As per my 2017 goals, I’m trying to make an effort to do cultural things, that I enjoy but often pass me by. If I’m smart, I can time my visit to the Archibald portrait prize with the weekend for complimentary tickets for people who bank with the major sponsor, ANZ. Last year, I went a weekend late, but there’s been a black out and so they were extending the generous deal in the following weekends! Again, I mis-timed this visit, but they did reduce the price to concession, which was a nice bonus.
Going to the exhibit alone, I had so many thoughts, so I started drafting this post (in notes in my phone).
Australia seems so small sometimes – none more so that attending the annual portraiture prize this year.
For example, Ahn Do is a well known comedian, whose written at least one book “the happiest refugee”, his family having migrated from Vietnam. But also, he’s more recently had a tv show where he paints portraits – usually known characters so there’s interest in the conversation as much as the outcome. Therefore; not at all surprising one of his works is in the exhibit.
Then there were staid paintings, and on reading the blurbs, all dull and boring in their similarities: chairman of this board or that. Largely conservative but redeemed by philanthropy. The conservatism, politically, was actually expressed by listing the subjects family line. It just bored me. And it was a commission for one of the board he sits on. How is it that people have high executive roles 9-5 and also chair boards? It’s just not something I’m buying into.
There’s also a lot of artists painting other artists (the next picture). That figures. Like fashion designers modelling. And then there’s pieces that I think “I saw this last year” or was it last prize, when the style remains consistent if the subject has changed.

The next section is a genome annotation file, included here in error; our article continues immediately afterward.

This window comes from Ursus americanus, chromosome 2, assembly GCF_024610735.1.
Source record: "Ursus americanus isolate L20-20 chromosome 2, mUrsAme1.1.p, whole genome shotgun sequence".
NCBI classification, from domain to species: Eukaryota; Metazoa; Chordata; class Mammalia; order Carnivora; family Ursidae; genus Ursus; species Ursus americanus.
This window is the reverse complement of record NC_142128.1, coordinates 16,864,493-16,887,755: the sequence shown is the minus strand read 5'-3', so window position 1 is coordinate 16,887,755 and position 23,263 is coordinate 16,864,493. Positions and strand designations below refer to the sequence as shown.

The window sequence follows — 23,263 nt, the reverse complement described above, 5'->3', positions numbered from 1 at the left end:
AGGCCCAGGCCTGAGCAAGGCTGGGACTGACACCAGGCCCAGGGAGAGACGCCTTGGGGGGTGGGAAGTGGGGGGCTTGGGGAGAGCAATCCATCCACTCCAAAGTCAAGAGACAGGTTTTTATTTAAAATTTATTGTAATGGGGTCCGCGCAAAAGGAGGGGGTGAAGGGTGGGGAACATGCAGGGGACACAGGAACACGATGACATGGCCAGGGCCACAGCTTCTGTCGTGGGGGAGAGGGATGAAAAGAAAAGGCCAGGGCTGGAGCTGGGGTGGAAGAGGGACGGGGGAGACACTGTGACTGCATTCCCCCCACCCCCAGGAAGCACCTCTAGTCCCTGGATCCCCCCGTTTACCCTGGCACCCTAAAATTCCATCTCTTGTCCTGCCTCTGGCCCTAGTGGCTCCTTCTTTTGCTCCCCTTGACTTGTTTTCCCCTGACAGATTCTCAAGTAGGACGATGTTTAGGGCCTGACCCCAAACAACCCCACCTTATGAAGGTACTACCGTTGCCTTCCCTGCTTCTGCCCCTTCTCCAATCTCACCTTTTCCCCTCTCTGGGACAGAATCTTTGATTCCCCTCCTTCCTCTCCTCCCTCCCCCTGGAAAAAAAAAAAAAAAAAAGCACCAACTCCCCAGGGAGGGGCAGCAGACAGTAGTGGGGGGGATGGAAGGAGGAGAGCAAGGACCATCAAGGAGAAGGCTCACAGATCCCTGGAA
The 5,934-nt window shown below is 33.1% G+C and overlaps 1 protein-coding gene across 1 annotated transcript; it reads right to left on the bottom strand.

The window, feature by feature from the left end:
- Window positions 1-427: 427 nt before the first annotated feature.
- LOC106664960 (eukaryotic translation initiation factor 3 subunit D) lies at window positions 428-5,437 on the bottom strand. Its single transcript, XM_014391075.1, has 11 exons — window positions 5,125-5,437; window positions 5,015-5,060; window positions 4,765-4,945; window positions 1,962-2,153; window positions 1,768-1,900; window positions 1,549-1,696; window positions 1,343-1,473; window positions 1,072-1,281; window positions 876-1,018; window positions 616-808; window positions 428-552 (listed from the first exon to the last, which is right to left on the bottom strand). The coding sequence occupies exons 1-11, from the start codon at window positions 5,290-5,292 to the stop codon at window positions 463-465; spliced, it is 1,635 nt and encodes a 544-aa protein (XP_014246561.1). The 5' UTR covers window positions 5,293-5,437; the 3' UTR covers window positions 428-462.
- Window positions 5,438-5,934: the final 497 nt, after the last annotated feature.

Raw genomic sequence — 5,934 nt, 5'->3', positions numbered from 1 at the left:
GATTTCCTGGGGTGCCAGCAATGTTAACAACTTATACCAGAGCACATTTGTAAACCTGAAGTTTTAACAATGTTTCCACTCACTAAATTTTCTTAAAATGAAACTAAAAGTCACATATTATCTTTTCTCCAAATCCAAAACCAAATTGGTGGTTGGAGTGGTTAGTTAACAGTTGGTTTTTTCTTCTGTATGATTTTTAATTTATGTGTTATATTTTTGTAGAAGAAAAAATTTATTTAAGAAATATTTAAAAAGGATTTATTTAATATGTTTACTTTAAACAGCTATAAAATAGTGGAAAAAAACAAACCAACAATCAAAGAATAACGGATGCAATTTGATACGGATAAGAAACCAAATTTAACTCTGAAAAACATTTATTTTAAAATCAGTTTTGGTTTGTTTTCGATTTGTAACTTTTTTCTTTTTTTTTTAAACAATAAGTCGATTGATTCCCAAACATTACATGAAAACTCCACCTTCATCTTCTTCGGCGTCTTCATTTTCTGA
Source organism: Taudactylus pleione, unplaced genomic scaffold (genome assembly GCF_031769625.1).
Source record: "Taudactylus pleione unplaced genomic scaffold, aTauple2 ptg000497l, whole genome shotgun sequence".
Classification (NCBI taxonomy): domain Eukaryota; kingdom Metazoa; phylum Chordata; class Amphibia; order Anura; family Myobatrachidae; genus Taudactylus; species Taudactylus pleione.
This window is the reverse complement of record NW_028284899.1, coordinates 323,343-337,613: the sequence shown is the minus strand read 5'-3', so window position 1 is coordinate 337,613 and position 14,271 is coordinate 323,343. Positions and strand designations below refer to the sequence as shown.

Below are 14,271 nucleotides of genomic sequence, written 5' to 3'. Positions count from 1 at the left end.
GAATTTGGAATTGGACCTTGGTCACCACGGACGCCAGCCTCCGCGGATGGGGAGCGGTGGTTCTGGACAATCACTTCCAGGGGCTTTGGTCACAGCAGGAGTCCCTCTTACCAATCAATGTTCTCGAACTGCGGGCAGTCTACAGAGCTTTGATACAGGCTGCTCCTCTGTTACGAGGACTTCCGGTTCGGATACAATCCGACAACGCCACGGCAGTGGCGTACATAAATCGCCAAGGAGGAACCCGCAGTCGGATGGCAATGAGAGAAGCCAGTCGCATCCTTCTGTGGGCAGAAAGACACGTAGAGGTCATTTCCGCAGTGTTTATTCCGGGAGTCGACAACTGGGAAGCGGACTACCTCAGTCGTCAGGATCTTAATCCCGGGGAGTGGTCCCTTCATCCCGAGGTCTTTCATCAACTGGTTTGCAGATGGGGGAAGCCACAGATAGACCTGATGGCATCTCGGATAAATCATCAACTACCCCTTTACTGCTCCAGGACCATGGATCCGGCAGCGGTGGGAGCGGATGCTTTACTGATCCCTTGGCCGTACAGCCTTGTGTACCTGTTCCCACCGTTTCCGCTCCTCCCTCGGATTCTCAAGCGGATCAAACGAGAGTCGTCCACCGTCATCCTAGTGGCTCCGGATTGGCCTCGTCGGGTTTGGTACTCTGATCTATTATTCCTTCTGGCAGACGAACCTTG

It’s not to say the prize wasn’t without some stunning pieces but overall, there weren’t many I loved or appreciated.
Another coincidence was a stunning portrait of an old (you can surely say that of people older than a centrists?) women, a dancer and choreographer. What surprised and delighted me was that she was painted by a plastic surgeon. The juxtaposition of a wrinkly old lady by a person whose career in some part is about refining and restoring skin.
Some pieces do not seem to indicate any talent. Even any real investment of time to make something – be it thoughtful or beautiful. I wonder if that art is just someone making a joke at the expense of the gallery or the ticket buyers?
The black with white writing was plastic sheeting with ‘unstirred’ house paint. Seriously? And the blurb was as inane. At least the bottom right was related to Cane and Abel and a self portrait, and it seemed a little more considered at least.
In addition to the Archibald, there’s the Sulman and Wynne’s – one is indigenous art, another is landscapes.
Lastly, they have (outside the exhibit) children’s contributions. I loved the one below:
As I expected, I’m thankful I took the time to look at this art (and then the gift store – I love museum and gallery gift stores). It helped me think and ponder what I do and don’t like. Do you have a favourite of the art I photographed?
Oh, and Lucinda, I couldn’t help but think of you: